The breathable wooden lid is symbolic of this process. Just like the barrels that ferment and age over many years in storehouses, the wooden lid will become a sort-of miniature soy sauce barrel that continues to ferment and age in your living room. The lid prevents evaporation and allows carbon dioxide gas to escape during the fermentation process, and is branded with the Imashibori logo.
I noticed a little white, mold-like growth on my Soy Sauce for Growing. Is it OK?
When making soy sauce, sometimes a white mold-like substance appears on the surface. This is called “film yeast” and is caused by lactic acid fermentation. This is the same thing that appears on the surface of tsukemono (Japanese pickled vegetables) when you forget to mix the bran. This is a sign that the soy sauce is fermenting well. The yeast itself is harmless, but if it builds up on the surface it can spoil the aroma of the soy sauce, so please stir and allow it to settle. In general, soy sauce is so resistant to damage that it is also used to preserve other foods. Even if something like black mold were to develop, it will not spread inside the soy sauce. Simply wipe it off with a tissue or clean cloth.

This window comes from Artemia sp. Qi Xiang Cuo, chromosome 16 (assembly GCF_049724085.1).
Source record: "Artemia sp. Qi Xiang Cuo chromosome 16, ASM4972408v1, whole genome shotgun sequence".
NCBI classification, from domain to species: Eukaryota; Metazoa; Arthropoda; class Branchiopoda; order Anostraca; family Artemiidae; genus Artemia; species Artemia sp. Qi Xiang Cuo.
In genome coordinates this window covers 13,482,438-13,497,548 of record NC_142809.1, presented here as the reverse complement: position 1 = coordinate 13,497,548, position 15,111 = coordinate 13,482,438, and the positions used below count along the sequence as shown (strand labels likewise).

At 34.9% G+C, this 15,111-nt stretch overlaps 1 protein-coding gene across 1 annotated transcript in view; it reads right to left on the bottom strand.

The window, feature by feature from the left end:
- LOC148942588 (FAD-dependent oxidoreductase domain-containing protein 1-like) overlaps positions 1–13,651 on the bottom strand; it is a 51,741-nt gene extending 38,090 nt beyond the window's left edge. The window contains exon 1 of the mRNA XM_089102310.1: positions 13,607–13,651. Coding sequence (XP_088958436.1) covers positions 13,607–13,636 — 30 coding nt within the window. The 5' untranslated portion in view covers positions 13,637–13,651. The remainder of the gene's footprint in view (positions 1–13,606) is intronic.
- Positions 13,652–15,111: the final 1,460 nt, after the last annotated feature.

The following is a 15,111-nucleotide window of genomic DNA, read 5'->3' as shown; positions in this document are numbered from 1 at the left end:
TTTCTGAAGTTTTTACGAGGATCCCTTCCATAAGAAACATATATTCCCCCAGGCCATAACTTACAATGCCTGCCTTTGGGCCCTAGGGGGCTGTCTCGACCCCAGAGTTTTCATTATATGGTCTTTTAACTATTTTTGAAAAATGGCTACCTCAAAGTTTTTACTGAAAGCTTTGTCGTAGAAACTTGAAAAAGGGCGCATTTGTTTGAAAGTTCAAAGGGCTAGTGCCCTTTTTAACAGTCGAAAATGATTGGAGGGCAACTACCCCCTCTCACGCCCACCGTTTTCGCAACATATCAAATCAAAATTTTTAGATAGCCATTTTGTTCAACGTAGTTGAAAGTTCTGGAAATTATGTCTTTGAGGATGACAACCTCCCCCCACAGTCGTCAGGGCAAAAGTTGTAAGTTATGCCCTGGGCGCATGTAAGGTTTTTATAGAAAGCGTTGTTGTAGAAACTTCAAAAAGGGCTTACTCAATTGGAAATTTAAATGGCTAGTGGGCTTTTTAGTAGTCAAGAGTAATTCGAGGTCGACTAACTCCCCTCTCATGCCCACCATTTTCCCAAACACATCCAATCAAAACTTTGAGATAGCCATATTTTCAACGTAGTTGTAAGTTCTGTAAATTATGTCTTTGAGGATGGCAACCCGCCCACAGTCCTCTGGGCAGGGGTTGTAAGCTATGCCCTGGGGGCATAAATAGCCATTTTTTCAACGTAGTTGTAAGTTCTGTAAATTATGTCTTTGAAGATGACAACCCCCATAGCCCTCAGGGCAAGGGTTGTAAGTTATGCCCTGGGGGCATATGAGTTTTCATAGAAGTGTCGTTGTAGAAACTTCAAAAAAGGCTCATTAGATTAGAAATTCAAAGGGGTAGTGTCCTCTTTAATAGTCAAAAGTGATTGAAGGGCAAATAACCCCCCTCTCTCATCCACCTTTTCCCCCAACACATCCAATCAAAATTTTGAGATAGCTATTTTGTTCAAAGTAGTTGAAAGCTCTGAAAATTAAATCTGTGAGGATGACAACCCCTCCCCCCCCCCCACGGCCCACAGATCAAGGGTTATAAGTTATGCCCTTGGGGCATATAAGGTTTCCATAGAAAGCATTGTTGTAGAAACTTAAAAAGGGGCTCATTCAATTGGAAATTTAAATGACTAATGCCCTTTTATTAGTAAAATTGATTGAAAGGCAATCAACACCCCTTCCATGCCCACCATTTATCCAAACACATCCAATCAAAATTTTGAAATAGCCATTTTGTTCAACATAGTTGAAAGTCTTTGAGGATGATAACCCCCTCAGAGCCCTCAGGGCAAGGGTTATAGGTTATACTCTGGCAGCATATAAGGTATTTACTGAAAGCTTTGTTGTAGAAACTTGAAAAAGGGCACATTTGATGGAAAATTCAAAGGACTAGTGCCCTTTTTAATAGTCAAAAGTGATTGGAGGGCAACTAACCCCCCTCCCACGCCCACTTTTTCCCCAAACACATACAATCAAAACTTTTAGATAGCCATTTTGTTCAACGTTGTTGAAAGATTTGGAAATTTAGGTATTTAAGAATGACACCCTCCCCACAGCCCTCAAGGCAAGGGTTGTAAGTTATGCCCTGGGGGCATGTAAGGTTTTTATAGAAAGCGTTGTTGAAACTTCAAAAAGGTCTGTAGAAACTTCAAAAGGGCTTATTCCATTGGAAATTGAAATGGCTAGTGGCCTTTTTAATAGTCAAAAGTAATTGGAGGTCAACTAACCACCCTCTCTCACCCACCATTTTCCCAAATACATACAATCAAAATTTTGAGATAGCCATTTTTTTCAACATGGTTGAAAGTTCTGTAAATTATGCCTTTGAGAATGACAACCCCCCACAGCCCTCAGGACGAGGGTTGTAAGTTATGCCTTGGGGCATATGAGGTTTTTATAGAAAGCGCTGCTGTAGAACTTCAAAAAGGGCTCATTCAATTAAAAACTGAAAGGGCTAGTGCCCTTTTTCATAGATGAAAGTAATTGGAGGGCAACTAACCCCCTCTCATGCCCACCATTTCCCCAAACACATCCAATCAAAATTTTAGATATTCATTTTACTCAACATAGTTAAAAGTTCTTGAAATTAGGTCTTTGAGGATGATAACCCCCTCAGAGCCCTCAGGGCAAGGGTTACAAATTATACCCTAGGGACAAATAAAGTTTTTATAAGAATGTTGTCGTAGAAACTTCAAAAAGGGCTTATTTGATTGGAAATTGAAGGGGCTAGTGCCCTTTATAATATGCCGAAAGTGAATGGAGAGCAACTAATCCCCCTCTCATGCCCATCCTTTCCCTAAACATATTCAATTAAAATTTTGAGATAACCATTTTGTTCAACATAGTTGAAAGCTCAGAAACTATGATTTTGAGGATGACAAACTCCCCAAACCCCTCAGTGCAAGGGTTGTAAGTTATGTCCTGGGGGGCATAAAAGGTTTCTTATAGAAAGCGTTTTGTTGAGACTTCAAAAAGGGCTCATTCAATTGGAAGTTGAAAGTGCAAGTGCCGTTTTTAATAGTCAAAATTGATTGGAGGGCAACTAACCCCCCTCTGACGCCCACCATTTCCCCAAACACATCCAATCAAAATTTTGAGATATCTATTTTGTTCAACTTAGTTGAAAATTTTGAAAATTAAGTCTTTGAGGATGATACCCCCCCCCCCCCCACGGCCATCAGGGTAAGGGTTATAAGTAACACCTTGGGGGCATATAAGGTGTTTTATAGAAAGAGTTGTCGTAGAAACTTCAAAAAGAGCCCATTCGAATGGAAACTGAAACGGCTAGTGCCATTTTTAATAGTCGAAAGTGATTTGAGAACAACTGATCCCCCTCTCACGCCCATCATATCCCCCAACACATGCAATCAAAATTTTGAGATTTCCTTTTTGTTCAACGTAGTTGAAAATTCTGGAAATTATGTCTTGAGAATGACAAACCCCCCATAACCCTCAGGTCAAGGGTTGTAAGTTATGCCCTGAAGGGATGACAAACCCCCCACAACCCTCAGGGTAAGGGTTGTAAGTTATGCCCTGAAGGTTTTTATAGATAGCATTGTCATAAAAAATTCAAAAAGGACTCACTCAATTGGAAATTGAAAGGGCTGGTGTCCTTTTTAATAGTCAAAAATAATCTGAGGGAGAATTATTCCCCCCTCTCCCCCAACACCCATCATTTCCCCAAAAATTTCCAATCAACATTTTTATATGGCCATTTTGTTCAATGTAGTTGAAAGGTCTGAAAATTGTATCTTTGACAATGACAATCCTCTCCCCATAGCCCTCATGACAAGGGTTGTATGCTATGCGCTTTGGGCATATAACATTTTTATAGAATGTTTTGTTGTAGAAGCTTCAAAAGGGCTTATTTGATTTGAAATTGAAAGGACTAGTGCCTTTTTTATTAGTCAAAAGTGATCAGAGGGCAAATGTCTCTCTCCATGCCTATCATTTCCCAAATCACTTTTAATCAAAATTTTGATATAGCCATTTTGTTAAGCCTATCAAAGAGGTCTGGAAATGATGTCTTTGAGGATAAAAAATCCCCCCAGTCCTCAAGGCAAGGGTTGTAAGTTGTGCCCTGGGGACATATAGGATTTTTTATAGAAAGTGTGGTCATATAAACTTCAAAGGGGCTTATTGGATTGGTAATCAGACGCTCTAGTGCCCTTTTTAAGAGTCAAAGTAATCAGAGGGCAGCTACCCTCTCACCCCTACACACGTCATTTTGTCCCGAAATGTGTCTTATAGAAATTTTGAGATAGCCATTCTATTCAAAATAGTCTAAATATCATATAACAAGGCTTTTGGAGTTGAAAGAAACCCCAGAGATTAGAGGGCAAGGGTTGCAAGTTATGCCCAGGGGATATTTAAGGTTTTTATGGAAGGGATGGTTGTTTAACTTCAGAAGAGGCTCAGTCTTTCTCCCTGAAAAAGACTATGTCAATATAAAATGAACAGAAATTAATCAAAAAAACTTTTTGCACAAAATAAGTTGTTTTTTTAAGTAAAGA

When following the directions for Imashibori Shōyu, it comes out a little salty.
Imashibori Shōyu is the exact same moromi used to press soy sauce. Since every soy sauce brewery adds water before pressing soy sauce, it is only natural that the moromi is saltier than the soy sauce. We suggest adding water until you do not smell the fish when eating sashimi, but you can adjust the amount of water to suit your taste. We believe that this is one of the pleasures of using Imashibori Shōyu.
Which flavor of Soy Sauce for Eating do you recommend, and what is the best way to eat it?
The most popular flavor of Soy Sauce for Eating is Olive & Garlic. It tastes great on bread. Mix a little bit of Japanese Pepper & Rapeseed Oil or Chili Pepper & Sesame Oil with boiled vegetables to experience their deep flavor. We are particular about our oils, including the fact that they are extra virgin, so please use our “edible” soy sauces in your cooking. They are wonderful seasonings that are also good for your health.